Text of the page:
In self defense situations, always assume the attacker wants to punch you, that they want to damage you with strikes. Developing this mindset from the start of your training will help develop a foundation that you can rely and depend on, if you are in a (heaven forbid) a violent situation.
It is somewhat naieve to think that you will have self defense reflexes when you don't practice self defense movements. So this Guard Stages concept, in the world of self defense, is a non-negotiable.
I've heard that some people who practice grappling oriented martial arts never learned this, and ended up getting beaten up in a street fight, because the reflexes that they had been training was all sport oriented, and did not translate very well in a street situation.
So here, we start from the Guard Stage 1 position, which we covered in another video. Now, if they:
-Decide to try to punch your ribs, you insert your shins and put them in Stage 2.
-Decide to posture up and punch, you help them up, put your feet on their hips, bridge up, and cover your face without blinding yourself., which is Stage 3.
-Decide to stand up and try to take shots at you, help them up, put your feet on their hip flexors, and shield your face (keep your hips down). Which is Stage 4.
-Decide to detach from Stage 4 and try to get past your legs, you put one foot down (of the direction they are moving), and one foot up pointed towards them like a radar. If they switch directions, you switch your feet position! This is Stage 5
-(BONUS!) Decide that they can't get past your legs, they try to go back in and try to smash on you, you insert both feet on their hips, and put them back into Stage 4.
From any of the Guard Stages positions, if they bear their weight down, gradually bring them back down into Stage 1. Especially when it comes to Stage 4 - DO NOT JUST OPEN YOUR LEGS TO BRING THEM BACK INTO STAGE 1!! They may fall down and smash into you. Bend your legs, and gradually bring them into Stage 1.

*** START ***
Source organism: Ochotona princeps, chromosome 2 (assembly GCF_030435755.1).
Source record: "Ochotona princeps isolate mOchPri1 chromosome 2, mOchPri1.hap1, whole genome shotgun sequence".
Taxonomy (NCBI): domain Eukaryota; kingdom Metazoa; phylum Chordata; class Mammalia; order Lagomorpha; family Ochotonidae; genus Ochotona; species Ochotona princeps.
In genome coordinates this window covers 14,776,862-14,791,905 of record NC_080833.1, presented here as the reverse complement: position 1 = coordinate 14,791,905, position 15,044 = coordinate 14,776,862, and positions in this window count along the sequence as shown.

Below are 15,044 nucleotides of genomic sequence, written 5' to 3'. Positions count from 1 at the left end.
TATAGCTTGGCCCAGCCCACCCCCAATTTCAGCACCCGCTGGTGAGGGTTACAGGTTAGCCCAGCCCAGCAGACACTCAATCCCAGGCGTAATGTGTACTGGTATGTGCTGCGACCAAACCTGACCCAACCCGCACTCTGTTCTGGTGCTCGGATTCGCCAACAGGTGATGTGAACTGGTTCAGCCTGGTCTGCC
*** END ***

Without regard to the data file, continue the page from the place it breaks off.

So you must learn to feel where their energy is. Chances are, when they are in the Stage 2, 3, and 4 positions, to get any real leverage behind their strikes they have to swing it a little more laterally, to do damage. When they realize they can't reach you, they will bear their weight down to try to get closer to you to strike. When that happens, that downward pressure is what you want to be aware of, and that is when you lower them down back into Stage 1.
So this concept and drill builds your sensitivity. Go slowly with it, and start with this order of the Stages:
1, 2, 1, 3, 1, 4, 1, 4, 5, 4, 1
What this means is that your partner needs to set up for the next stage with the striking orientation, and then, bear the weight down to go back to Stage 1.
Once you are feeling pretty comfortable with that order, then mix it all up! Develop the reflexes and sensitivity to the different positions.
Have fun with this! This is the strategy we use to exhaust the attacker! Our first priority is to stay safe from punches! Then our second objective is to let the attacker exhaust himself. It is only after that, that we then think about end the altercation with a submission.
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